Flu jab for over 50s to protect the NHS as it prepares for winter

Flu jab for over 50s to protect the NHS as it prepares for winter


Eligibility will also be extended to the households of people currently on the NHS “shielded patient list” and to Year 7 pupils, who are aged 11 to 12. It is already offered to primary school children up to Year 6. Officials hope to double the number of people vaccinated from 15 million last year to 30 million. Health Secretary Matt Hancock said the unprecedented plan would help protect the NHS as it prepares for a dangerous winter, with coronavirus still expected to be circulating.

He said: “It’s mission critical that we pull out all the stops to get ready for winter.

“The Prime Minister has already announced £3billion to protect the NHS. We are now taking another important step to help protect the wider public by giving the flu vaccination to more people than ever before.

“If you are eligible for a free vaccine, whether it’s for the first time or because you usually receive one, then I would urge you to get it.

“It’s not just to protect yourself, but to protect the NHS and your loved ones from flu.”

The programme will start in September for most groups, including people aged 65 and over, pregnant women, primary school children and those with pre-exising conditions. Once vaccination of these most at-risk groups is well under way, it will expand to include people aged 50 to 64.

The NHS will contact them directly to inform them of where they can get the jab.

Plans are being drawn up to ensure vaccinations can go ahead in the event that lockdown rules have to be tightened or schools closed again.

Experts fear that a double whammy of a second wave of coronavirus and a bad flu season could overwhelm the NHS. Professor Chris Whitty, the Chief Medical Officer, said: “Flu can have serious consequences and vulnerable people can die of it. Having the vaccine protects you and helps reduce transmission to others.

“This winter more than ever, with Covid-19 still circulating, we need to help reduce all avoidable risks. Vaccinating more people will help reduce flu transmission and stop people becoming ill.” The Government has secured orders for more than 30 million doses.

Last year the programme expanded to include all primary school-aged children. This year, teams will also visit secondary schools to vaccinate Year 7 pupils.

Anyone who lives with someone advised to shield at the peak of the pandemic will also qualify.

Uptake varies every year – last year around 25 million people were eligible but only 15 million got the jab. Some 72 percent of people aged 65 and over got their jab in England, as did 74 percent of frontline health workers.

Uptake is known to be particularly low among social care staff. All frontline health workers will be strongly urged to take part this year. It is not mandatory but one senior official said it was a matter of “professional responsibility”.

Dr Nikki Kanani, a GP and NHS medical director for primary care, said: “Getting a free NHS flu vaccination is a quick and simple way that people can help to save lives and reduce pressure on our hardworking frontline staff this winter. “GPs, nurses, community pharmacists and others will be going to great lengths to give this vital protection to millions more people in a safe and convenient way.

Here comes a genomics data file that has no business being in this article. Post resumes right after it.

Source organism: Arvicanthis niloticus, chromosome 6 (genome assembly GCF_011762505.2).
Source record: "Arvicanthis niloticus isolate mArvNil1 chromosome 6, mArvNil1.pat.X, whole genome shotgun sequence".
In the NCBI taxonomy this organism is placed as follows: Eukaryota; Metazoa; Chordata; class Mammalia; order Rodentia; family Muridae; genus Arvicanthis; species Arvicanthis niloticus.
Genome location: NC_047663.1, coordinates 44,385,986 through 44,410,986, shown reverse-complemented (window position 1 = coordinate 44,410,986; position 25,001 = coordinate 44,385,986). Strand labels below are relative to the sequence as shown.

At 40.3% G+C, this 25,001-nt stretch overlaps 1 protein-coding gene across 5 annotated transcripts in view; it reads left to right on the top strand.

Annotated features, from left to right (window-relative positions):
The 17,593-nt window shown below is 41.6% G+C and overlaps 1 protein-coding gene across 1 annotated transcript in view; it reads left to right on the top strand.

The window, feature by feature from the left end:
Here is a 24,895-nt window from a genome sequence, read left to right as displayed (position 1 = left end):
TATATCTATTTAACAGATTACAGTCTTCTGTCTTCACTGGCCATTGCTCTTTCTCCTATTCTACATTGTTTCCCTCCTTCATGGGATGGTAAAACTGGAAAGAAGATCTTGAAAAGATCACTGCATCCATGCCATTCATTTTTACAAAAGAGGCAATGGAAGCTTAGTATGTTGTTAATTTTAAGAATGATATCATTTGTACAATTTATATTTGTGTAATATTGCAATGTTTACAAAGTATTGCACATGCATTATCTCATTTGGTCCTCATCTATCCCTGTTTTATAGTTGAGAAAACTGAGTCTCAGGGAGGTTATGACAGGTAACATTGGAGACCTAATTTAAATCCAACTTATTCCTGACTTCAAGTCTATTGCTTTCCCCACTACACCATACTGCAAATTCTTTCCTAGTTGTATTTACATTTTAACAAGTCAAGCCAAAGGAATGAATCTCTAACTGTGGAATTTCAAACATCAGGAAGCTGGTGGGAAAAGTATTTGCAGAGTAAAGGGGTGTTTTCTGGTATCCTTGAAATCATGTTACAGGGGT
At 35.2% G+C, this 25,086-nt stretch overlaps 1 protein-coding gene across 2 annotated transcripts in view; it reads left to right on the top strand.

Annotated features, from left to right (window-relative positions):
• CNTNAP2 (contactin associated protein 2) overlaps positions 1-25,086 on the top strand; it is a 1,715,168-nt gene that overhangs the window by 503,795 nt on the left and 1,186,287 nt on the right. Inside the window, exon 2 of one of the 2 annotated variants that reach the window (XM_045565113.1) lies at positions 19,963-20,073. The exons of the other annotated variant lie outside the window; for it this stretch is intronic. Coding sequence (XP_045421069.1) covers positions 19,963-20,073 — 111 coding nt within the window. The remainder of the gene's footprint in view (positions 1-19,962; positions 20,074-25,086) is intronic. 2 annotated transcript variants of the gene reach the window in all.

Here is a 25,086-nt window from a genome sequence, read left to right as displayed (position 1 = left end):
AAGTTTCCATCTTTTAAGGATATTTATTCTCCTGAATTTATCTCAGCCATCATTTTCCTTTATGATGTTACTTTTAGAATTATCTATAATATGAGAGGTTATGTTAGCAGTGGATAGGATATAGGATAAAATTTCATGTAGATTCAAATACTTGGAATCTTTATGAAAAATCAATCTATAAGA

“So when the time comes I would urge everyone invited for a flu vaccination to get it as soon as possible.”

Dr Vanessa Saliba, head of flu at Public Health England, said: “The flu vaccine is the best defence we have against what can be a serious and even deadly illness. This winter, more people than ever will be offered a free flu vaccine.

“We are urging anyone who is eligible to take up the offer of vaccination.

“By getting the jab, you can help protect yourself, your family and the NHS – it will help save lives.”

Professor Martin Marshall, chairman of the Royal College of GPs, welcomed the “sensible” expansion plan but said GPs needed more detail on how it would be delivered. He added: “It is likely that Covid-19 will present challenges to delivering the flu programme.

“We will need to take measures to ensure all patients are safe when they come to get their vaccination, and we will need to ensure people, particularly in at-risk groups, are confident in doing so.

“If a Covid-19 vaccination is available for use then this will also need to be factored in.”

High street pharmacies have already reported unprecedented demand for flu vaccinations long before the summer is over.

LloydsPharmacy said more than 13,000 people had visited its stores to register for the service in the past week.

It is expecting bookings will soar by 50 percent this year.

The company’s vaccination services manager Deep Patel said: “We usually don’t see any bookings for the flu vaccination until at least late August.

“Working alongside the NHS, we are taking every step we can to prepare for a busy season and ensure we are administering the vaccination in a Covid-safe environment.”

Data from the Southern Hemisphere, particularly from Australia, which has its winter before us, can sometimes give an early indication of how severe our flu season will be.

Cases so far appear to be low and experts there believe social distancing may have had an impact on limiting the spread.

Source: Read Full Article